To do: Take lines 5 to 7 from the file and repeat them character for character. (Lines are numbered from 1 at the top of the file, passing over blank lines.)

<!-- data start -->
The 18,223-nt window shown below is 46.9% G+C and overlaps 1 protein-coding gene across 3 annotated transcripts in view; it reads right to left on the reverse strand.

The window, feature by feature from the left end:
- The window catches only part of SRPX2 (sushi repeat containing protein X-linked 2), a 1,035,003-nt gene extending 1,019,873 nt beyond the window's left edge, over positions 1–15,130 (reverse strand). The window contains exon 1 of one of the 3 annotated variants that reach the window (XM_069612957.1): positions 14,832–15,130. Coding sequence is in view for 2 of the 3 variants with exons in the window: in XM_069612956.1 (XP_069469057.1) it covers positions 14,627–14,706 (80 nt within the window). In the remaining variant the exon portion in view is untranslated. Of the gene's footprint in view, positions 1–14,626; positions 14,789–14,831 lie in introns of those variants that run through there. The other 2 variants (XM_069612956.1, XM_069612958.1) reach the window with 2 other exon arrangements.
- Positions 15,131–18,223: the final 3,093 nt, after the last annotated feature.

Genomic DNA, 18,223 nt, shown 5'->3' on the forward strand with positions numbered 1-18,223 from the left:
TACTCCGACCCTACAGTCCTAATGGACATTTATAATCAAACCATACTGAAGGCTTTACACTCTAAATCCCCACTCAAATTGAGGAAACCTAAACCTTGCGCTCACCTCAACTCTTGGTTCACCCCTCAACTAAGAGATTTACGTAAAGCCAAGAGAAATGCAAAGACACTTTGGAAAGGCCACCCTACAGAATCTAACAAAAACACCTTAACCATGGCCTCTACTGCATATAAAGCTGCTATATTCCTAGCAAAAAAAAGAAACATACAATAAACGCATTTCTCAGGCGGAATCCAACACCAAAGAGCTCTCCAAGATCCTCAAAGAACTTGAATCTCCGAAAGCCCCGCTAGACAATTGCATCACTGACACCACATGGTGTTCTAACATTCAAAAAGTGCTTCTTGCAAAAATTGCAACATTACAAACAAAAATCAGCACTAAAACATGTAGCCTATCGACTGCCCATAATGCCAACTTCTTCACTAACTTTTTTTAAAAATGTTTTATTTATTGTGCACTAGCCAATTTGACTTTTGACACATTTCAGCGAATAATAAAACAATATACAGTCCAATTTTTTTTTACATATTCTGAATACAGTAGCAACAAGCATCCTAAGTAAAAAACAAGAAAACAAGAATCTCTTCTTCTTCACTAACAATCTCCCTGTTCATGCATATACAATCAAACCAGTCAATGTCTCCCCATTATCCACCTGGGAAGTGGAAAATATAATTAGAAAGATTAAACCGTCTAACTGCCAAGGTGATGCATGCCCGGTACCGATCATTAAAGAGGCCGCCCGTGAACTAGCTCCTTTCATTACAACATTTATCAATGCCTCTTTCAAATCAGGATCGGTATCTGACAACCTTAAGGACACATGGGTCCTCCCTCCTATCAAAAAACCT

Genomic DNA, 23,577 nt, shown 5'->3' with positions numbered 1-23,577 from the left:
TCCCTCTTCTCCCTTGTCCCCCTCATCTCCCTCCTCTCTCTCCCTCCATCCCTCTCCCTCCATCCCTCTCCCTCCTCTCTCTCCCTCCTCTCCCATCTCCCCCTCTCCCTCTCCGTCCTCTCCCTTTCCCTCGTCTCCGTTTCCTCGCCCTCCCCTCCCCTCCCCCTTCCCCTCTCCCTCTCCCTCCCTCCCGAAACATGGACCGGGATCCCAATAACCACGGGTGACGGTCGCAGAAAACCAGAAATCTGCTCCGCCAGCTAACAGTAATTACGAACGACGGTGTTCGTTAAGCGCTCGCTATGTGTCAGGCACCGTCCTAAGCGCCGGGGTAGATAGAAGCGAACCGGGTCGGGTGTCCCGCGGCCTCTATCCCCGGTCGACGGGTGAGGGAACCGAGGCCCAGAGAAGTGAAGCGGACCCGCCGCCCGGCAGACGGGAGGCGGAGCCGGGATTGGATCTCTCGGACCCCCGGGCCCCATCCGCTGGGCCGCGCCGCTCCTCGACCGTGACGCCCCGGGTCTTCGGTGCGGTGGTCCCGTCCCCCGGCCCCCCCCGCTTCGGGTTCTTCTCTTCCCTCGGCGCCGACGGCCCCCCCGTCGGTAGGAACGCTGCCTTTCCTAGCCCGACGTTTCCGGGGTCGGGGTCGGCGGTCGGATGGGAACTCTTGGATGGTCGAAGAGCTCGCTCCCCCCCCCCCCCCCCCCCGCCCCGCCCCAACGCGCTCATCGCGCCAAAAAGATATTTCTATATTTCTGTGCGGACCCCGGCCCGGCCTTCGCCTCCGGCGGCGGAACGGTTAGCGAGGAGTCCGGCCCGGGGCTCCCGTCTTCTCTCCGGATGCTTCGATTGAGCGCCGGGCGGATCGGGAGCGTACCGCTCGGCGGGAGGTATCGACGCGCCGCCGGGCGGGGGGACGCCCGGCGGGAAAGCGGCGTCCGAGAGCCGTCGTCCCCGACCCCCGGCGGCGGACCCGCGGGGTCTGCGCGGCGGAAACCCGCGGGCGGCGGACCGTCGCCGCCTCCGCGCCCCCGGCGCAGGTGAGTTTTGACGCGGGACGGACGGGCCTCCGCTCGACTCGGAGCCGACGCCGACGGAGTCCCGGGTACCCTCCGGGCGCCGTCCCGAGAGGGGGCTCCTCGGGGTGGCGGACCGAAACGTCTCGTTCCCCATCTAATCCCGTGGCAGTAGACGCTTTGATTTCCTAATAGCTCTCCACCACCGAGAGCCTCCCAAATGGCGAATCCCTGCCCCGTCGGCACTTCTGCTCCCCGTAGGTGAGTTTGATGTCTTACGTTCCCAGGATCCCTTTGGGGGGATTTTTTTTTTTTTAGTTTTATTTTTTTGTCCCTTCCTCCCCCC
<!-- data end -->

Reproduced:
Genomic DNA, 18,223 nt, shown 5'->3' on the forward strand with positions numbered 1-18,223 from the left:
TACTCCGACCCTACAGTCCTAATGGACATTTATAATCAAACCATACTGAAGGCTTTACACTCTAAATCCCCACTCAAATTGAGGAAACCTAAACCTTGCGCTCACCTCAACTCTTGGTTCACCCCTCAACTAAGAGATTTACGTAAAGCCAAGAGAAATGCAAAGACACTTTGGAAAGGCCACCCTACAGAATCTAACAAAAACACCTTAACCATGGCCTCTACTGCATATAAAGCTGCTATATTCCTAGCAAAAAAAAGAAACATACAATAAACGCATTTCTCAGGCGGAATCCAACACCAAAGAGCTCTCCAAGATCCTCAAAGAACTTGAATCTCCGAAAGCCCCGCTAGACAATTGCATCACTGACACCACATGGTGTTCTAACATTCAAAAAGTGCTTCTTGCAAAAATTGCAACATTACAAACAAAAATCAGCACTAAAACATGTAGCCTATCGACTGCCCATAATGCCAACTTCTTCACTAACTTTTTTTAAAAATGTTTTATTTATTGTGCACTAGCCAATTTGACTTTTGACACATTTCAGCGAATAATAAAACAATATACAGTCCAATTTTTTTTTACATATTCTGAATACAGTAGCAACAAGCATCCTAAGTAAAAAACAAGAAAACAAGAATCTCTTCTTCTTCACTAACAATCTCCCTGTTCATGCATATACAATCAAACCAGTCAATGTCTCCCCATTATCCACCTGGGAAGTGGAAAATATAATTAGAAAGATTAAACCGTCTAACTGCCAAGGTGATGCATGCCCGGTACCGATCATTAAAGAGGCCGCCCGTGAACTAGCTCCTTTCATTACAACATTTATCAATGCCTCTTTCAAATCAGGATCGGTATCTGACAACCTTAAGGACACATGGGTCCTCCCTCCTATCAAAAAACCT

Genomic DNA, 23,577 nt, shown 5'->3' with positions numbered 1-23,577 from the left: